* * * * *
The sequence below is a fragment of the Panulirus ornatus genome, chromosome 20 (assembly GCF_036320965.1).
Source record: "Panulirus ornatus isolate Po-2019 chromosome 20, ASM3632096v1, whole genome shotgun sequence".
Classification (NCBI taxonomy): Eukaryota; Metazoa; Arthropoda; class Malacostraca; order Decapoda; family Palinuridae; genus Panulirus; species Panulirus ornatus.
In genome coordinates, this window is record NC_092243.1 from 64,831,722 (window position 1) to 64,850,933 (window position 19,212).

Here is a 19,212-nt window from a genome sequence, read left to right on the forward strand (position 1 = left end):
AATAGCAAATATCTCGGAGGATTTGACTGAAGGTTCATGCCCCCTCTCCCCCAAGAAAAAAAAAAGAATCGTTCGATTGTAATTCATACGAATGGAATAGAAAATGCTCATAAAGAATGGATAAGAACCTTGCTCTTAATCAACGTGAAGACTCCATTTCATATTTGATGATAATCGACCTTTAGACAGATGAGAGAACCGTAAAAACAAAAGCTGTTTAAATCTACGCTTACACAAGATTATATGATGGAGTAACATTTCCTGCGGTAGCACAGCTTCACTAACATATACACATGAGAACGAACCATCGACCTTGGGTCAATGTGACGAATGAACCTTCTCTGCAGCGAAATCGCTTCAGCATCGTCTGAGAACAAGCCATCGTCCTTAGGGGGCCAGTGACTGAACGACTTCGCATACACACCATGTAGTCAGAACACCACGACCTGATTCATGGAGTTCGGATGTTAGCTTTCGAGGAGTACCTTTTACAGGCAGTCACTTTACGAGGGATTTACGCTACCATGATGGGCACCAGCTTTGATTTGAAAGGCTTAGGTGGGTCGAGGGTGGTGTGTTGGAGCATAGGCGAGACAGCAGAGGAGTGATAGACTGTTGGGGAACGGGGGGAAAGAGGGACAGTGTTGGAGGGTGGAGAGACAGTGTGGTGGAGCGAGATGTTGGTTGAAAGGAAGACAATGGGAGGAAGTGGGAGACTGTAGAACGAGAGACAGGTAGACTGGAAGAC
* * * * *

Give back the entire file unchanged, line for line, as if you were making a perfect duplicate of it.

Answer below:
The sequence below is a fragment of the Panulirus ornatus genome, chromosome 20 (assembly GCF_036320965.1).
Source record: "Panulirus ornatus isolate Po-2019 chromosome 20, ASM3632096v1, whole genome shotgun sequence".
Classification (NCBI taxonomy): Eukaryota; Metazoa; Arthropoda; class Malacostraca; order Decapoda; family Palinuridae; genus Panulirus; species Panulirus ornatus.
In genome coordinates, this window is record NC_092243.1 from 64,831,722 (window position 1) to 64,850,933 (window position 19,212).

Here is a 19,212-nt window from a genome sequence, read left to right on the forward strand (position 1 = left end):
AATAGCAAATATCTCGGAGGATTTGACTGAAGGTTCATGCCCCCTCTCCCCCAAGAAAAAAAAAAGAATCGTTCGATTGTAATTCATACGAATGGAATAGAAAATGCTCATAAAGAATGGATAAGAACCTTGCTCTTAATCAACGTGAAGACTCCATTTCATATTTGATGATAATCGACCTTTAGACAGATGAGAGAACCGTAAAAACAAAAGCTGTTTAAATCTACGCTTACACAAGATTATATGATGGAGTAACATTTCCTGCGGTAGCACAGCTTCACTAACATATACACATGAGAACGAACCATCGACCTTGGGTCAATGTGACGAATGAACCTTCTCTGCAGCGAAATCGCTTCAGCATCGTCTGAGAACAAGCCATCGTCCTTAGGGGGCCAGTGACTGAACGACTTCGCATACACACCATGTAGTCAGAACACCACGACCTGATTCATGGAGTTCGGATGTTAGCTTTCGAGGAGTACCTTTTACAGGCAGTCACTTTACGAGGGATTTACGCTACCATGATGGGCACCAGCTTTGATTTGAAAGGCTTAGGTGGGTCGAGGGTGGTGTGTTGGAGCATAGGCGAGACAGCAGAGGAGTGATAGACTGTTGGGGAACGGGGGGAAAGAGGGACAGTGTTGGAGGGTGGAGAGACAGTGTGGTGGAGCGAGATGTTGGTTGAAAGGAAGACAATGGGAGGAAGTGGGAGACTGTAGAACGAGAGACAGGTAGACTGGAAGAC